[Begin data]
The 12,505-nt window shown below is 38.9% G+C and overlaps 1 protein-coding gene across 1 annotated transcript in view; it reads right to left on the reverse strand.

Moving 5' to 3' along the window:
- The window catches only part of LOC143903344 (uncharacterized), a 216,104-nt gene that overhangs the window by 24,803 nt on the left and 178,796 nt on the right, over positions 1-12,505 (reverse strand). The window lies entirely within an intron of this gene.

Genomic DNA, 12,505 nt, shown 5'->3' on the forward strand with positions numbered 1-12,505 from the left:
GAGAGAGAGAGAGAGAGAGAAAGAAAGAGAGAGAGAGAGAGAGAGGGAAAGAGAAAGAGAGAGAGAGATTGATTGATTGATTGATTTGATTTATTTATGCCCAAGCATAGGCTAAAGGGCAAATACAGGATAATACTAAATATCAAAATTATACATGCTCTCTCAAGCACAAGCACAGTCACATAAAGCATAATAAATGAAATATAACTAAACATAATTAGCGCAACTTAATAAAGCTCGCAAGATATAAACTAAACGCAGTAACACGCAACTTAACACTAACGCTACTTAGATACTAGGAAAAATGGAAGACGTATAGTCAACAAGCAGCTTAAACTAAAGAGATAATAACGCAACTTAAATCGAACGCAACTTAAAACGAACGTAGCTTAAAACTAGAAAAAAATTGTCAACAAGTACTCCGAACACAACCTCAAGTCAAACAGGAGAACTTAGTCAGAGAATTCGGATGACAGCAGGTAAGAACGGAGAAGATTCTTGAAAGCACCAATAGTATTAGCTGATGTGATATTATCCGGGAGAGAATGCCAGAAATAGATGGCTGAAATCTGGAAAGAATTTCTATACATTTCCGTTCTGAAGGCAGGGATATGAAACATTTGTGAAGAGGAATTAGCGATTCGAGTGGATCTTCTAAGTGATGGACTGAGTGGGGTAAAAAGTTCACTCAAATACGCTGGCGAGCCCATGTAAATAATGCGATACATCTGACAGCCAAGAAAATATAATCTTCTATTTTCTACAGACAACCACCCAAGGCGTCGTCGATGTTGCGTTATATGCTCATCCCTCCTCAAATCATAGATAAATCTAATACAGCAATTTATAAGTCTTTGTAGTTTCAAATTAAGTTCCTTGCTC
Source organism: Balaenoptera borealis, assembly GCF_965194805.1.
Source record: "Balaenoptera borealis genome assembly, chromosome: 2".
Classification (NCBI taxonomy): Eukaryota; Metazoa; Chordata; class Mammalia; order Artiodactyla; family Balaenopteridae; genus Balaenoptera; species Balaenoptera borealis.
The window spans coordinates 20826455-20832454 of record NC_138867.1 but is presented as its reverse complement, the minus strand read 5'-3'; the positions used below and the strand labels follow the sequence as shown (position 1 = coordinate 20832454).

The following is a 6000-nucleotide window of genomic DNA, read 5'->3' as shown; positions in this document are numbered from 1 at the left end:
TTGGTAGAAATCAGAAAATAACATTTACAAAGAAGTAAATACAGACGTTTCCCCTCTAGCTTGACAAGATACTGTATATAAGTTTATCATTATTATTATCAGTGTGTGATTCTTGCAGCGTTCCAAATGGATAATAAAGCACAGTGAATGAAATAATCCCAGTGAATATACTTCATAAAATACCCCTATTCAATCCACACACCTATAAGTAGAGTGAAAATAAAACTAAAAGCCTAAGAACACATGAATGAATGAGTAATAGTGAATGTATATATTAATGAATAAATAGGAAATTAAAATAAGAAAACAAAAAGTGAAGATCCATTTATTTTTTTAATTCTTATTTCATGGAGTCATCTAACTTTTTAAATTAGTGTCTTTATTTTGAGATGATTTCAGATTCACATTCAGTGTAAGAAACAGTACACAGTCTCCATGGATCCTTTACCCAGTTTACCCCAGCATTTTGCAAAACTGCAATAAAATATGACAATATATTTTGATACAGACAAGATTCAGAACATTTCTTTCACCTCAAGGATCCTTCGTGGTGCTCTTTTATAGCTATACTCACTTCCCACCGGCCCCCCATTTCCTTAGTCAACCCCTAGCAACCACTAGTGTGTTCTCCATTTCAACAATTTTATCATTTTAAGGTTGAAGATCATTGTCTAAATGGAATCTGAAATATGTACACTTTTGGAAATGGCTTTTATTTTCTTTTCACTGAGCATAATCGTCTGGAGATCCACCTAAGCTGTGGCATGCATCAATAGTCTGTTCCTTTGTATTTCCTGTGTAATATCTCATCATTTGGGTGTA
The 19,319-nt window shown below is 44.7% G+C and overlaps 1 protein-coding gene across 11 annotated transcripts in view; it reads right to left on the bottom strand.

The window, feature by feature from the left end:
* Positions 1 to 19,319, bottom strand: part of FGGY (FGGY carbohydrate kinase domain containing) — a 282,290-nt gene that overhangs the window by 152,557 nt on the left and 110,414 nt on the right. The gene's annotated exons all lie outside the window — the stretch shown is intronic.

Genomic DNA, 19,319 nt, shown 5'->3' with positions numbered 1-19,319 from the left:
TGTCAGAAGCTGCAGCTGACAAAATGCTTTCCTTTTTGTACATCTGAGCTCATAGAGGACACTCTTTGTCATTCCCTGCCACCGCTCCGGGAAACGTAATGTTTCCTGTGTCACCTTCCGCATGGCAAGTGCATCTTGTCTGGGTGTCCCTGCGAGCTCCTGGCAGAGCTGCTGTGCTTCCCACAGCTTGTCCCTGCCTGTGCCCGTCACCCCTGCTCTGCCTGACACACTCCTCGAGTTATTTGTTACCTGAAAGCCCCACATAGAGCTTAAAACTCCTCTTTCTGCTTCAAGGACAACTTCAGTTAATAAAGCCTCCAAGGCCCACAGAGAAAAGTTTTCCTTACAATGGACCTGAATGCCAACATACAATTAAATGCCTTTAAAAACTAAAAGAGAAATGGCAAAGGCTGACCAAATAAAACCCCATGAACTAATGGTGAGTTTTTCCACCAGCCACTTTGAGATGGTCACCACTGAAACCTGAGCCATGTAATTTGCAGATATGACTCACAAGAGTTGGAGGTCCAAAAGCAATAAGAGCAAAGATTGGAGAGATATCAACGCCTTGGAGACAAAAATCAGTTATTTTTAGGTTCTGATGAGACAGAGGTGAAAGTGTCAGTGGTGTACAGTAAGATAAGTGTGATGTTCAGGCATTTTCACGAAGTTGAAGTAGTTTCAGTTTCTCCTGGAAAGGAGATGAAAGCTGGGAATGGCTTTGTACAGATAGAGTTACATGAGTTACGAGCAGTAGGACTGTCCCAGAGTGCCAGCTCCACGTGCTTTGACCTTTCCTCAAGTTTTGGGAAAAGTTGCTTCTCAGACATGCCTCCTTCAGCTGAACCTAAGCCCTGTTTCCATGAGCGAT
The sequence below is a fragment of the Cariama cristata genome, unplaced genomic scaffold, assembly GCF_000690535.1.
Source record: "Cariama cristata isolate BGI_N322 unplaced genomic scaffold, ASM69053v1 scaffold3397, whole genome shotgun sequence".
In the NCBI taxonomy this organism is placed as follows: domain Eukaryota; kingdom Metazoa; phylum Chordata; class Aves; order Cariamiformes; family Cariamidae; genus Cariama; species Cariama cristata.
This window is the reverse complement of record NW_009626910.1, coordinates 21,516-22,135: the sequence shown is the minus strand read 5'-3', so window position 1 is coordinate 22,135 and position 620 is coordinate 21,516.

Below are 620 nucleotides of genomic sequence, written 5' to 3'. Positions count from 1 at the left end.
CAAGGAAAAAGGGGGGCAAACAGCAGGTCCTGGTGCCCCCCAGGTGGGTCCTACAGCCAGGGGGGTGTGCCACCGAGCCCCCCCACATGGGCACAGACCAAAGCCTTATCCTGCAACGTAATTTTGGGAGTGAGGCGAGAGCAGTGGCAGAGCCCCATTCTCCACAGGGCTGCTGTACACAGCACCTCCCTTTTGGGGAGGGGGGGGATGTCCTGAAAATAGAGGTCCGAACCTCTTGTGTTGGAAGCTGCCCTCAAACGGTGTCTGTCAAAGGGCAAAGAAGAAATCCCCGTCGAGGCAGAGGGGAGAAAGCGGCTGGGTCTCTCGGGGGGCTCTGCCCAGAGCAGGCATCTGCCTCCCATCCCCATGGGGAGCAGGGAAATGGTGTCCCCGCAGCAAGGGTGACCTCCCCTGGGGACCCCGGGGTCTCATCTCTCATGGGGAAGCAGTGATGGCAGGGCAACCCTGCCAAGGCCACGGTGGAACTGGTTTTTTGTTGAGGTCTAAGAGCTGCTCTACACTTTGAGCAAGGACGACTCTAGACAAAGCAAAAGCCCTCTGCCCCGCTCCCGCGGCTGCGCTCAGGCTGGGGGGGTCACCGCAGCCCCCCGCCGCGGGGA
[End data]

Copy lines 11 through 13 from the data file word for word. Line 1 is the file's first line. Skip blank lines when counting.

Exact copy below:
TTGGTAGAAATCAGAAAATAACATTTACAAAGAAGTAAATACAGACGTTTCCCCTCTAGCTTGACAAGATACTGTATATAAGTTTATCATTATTATTATCAGTGTGTGATTCTTGCAGCGTTCCAAATGGATAATAAAGCACAGTGAATGAAATAATCCCAGTGAATATACTTCATAAAATACCCCTATTCAATCCACACACCTATAAGTAGAGTGAAAATAAAACTAAAAGCCTAAGAACACATGAATGAATGAGTAATAGTGAATGTATATATTAATGAATAAATAGGAAATTAAAATAAGAAAACAAAAAGTGAAGATCCATTTATTTTTTTAATTCTTATTTCATGGAGTCATCTAACTTTTTAAATTAGTGTCTTTATTTTGAGATGATTTCAGATTCACATTCAGTGTAAGAAACAGTACACAGTCTCCATGGATCCTTTACCCAGTTTACCCCAGCATTTTGCAAAACTGCAATAAAATATGACAATATATTTTGATACAGACAAGATTCAGAACATTTCTTTCACCTCAAGGATCCTTCGTGGTGCTCTTTTATAGCTATACTCACTTCCCACCGGCCCCCCATTTCCTTAGTCAACCCCTAGCAACCACTAGTGTGTTCTCCATTTCAACAATTTTATCATTTTAAGGTTGAAGATCATTGTCTAAATGGAATCTGAAATATGTACACTTTTGGAAATGGCTTTTATTTTCTTTTCACTGAGCATAATCGTCTGGAGATCCACCTAAGCTGTGGCATGCATCAATAGTCTGTTCCTTTGTATTTCCTGTGTAATATCTCATCATTTGGGTGTA
The 19,319-nt window shown below is 44.7% G+C and overlaps 1 protein-coding gene across 11 annotated transcripts in view; it reads right to left on the bottom strand.

The window, feature by feature from the left end: